Applying for residency in the U.S. as an IMG is often a numbers game. Although applying as an older candidate can complicate an already challenging application, interview, and matching process, it is not a death sentence. Older IMGs can successfully obtain residency it just requires some additional planning and data analysis on programs that see the benefits of adding someone with more real-world experience to their program. To find out who is considered an older candidate and how to apply for residency if you fall into this category, continue reading below.
Advantages of Age
Medical graduates who have been out of school for five years or more and those over the age of forty are considered older candidates. Being an older candidate can be challenging. Most residency programs prefer applicants who have graduated from medical school in the last five years. More recent graduation dates communicates that a residency applicant has up-to-date medical skills and knowledge. Applying for residency within five years of graduation gives individuals more options and a greater chance of matching.
For some IMGs, applying within five years of graduation is not an option. Applications may have to take the USMLE and complete clinical experiences to earn letters of recommendation. Depending on personal and professional responsibilities, like balancing a job or having a family, meeting application requirements can take years. While this can make transitioning your medical career to the U.S. more difficult, it does not make it impossible. In fact, many older IMGs have transitioned their careers through careful planning and hard work.
Older IMGs applying for U.S. residencies can bring value and experience to their residency programs. They add new insight and can inspire younger program participants. This is especially true for those with experience in research and a full resume/CV with experience in another country that may practice medicine in a different, perhaps innovative, way. With these experiences, it is likely that the individual has gained substantial real-world knowledge they’ve examined and treated a more diverse patient population, and, in doing so, obtained a certain level of maturity and expertise. Continuing to pursue education later in life can say a lot about an applicant’s character as well. It insinuates that they are eager to learn, hard-working, and have determination. Learn about other advantages >
Tips on Applying
Don’t Underestimate the USMLE
For older residency applicants, test scores can be an important indicator of knowledge, skill, and effort. Although the weight a score bears in deciding who is accepted can vary from program to program, it is important to take the exam seriously as individuals may not retake the test once they have gotten a passing score.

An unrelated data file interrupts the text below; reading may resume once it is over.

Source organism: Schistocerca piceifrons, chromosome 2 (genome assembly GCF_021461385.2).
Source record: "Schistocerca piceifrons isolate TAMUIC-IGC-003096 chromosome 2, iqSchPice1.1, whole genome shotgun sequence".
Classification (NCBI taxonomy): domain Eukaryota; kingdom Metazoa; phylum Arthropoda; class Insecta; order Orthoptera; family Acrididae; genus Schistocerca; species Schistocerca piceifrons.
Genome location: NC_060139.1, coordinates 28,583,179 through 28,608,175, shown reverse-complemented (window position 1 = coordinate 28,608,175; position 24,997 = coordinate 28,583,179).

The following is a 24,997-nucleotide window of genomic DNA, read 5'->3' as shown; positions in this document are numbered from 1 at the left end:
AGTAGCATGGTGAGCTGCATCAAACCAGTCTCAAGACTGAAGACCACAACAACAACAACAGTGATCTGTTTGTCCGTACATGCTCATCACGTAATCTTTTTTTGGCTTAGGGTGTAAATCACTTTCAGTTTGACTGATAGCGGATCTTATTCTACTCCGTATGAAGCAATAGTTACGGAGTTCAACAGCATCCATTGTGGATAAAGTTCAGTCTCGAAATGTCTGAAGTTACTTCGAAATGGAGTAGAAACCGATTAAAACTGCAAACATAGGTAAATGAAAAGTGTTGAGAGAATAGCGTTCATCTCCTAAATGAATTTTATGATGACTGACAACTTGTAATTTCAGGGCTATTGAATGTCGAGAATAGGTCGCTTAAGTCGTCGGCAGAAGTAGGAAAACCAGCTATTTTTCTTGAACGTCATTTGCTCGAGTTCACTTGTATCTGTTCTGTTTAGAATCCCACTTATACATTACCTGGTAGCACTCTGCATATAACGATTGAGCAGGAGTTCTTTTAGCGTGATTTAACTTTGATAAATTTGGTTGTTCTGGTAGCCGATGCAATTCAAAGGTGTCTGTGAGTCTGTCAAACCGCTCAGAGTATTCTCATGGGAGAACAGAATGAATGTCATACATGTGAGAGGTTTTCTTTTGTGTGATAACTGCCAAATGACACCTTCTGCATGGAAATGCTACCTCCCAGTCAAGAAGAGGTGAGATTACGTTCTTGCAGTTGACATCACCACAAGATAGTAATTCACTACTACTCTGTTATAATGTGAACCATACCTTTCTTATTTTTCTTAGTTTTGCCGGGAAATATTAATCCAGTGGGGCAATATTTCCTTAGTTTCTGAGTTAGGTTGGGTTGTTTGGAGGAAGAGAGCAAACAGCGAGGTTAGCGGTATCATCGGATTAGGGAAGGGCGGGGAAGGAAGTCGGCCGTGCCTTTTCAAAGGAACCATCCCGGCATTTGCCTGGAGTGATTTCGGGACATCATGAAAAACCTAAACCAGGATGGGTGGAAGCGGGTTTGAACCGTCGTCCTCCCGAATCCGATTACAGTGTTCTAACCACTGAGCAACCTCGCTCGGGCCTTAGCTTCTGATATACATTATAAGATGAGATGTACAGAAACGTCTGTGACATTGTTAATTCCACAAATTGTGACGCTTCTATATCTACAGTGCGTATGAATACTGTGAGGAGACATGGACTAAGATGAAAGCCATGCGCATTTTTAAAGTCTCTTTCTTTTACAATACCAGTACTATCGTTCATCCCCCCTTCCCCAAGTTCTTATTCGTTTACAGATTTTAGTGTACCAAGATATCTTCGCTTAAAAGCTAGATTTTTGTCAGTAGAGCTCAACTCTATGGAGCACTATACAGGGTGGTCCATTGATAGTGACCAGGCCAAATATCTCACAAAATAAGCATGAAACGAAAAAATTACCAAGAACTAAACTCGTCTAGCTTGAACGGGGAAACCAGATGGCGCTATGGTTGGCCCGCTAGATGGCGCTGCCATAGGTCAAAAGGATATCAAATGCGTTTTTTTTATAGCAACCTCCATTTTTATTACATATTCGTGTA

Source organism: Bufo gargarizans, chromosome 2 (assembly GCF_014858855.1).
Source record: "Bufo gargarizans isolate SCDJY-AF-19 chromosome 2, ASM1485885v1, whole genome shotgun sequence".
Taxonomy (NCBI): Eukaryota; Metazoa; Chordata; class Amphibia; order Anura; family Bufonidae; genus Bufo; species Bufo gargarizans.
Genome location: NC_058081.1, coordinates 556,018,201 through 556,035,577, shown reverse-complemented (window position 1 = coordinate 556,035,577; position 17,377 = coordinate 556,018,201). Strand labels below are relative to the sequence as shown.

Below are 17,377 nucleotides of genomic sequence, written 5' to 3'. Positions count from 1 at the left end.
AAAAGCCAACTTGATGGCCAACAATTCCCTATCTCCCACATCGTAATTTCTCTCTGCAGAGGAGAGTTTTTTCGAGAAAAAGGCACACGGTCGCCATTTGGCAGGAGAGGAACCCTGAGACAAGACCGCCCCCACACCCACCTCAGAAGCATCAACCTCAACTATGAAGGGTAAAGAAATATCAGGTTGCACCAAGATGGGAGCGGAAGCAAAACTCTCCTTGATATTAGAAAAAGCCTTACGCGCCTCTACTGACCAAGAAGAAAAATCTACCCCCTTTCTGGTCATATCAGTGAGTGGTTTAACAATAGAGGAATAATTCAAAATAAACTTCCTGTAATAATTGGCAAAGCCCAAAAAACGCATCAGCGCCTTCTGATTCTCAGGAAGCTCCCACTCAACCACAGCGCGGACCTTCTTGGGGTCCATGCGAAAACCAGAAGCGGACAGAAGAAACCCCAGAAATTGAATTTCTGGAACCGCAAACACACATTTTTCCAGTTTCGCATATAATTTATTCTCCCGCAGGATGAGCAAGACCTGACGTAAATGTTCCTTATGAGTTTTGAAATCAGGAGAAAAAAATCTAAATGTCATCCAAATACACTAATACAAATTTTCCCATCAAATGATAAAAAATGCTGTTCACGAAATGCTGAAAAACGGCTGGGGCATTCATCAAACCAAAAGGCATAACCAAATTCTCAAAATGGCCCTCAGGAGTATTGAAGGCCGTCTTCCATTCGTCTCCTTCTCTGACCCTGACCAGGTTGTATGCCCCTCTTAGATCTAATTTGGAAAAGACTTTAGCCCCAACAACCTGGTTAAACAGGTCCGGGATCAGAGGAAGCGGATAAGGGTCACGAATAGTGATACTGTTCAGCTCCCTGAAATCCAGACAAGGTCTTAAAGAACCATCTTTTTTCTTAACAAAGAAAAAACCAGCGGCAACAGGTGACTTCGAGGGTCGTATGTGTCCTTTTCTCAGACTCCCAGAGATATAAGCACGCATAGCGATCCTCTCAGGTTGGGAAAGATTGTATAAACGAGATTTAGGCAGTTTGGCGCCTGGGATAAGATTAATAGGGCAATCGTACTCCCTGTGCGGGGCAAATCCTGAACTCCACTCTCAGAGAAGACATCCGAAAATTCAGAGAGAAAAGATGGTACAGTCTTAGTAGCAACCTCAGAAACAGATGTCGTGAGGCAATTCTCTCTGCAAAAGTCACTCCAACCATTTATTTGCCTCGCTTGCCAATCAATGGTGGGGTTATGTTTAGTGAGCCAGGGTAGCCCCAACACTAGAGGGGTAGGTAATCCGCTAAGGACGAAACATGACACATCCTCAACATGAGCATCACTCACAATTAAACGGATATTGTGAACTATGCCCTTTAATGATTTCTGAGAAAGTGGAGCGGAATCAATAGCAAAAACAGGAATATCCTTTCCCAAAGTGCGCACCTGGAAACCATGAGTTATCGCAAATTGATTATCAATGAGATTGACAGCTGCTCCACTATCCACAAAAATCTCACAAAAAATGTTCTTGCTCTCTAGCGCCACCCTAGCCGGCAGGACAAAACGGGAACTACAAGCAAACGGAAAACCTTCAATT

A passing score for Step 1 is 194 however, in most cases this is not enough for individuals to receive a residency match. According to data from the 2018 National Residency Match Program, IMGs who matched had USMLE Step 1 scores in the 230-240 range whereas unmatched applicants had scores in the 215-230 range. This data proves that simply passing the USMLE steps is not enough. Older residency hopefuls should take this exam and its preparation seriously. The test is costly in terms of finances and the role it plays in one’s professional future.
Research, Research, Research
It is important to research both the medical specialty and programs an individual is interested in applying for. Certain specialties have higher match rates from IMGs and older applicants. These include family medicine, pathology, and internal medicine, among others, which are less favored by U.S. medical graduates. Some programs are more competitive and tend to turn away older applicants. Other programs do not put much weight on the age of an applicant.
Keep Your Application Up to Date
Since time may pass from when you create your ERAS account to when you apply for residency, it is important to update your profile. This means routinely checking your profile and application materials to ensure they are acceptable.
This relates specifically to your personal statement and letters of recommendation (LoRs). Your personal statement should reflect your interest in the medical specialty you are applying for. If you decide to change the medical specialty you are applying for, your statement must be updated. LoRs should be from recent clinical experiences, preferably within the last year. If more time than this has passed, an individual should complete another clinical experience to obtain a new LoR.
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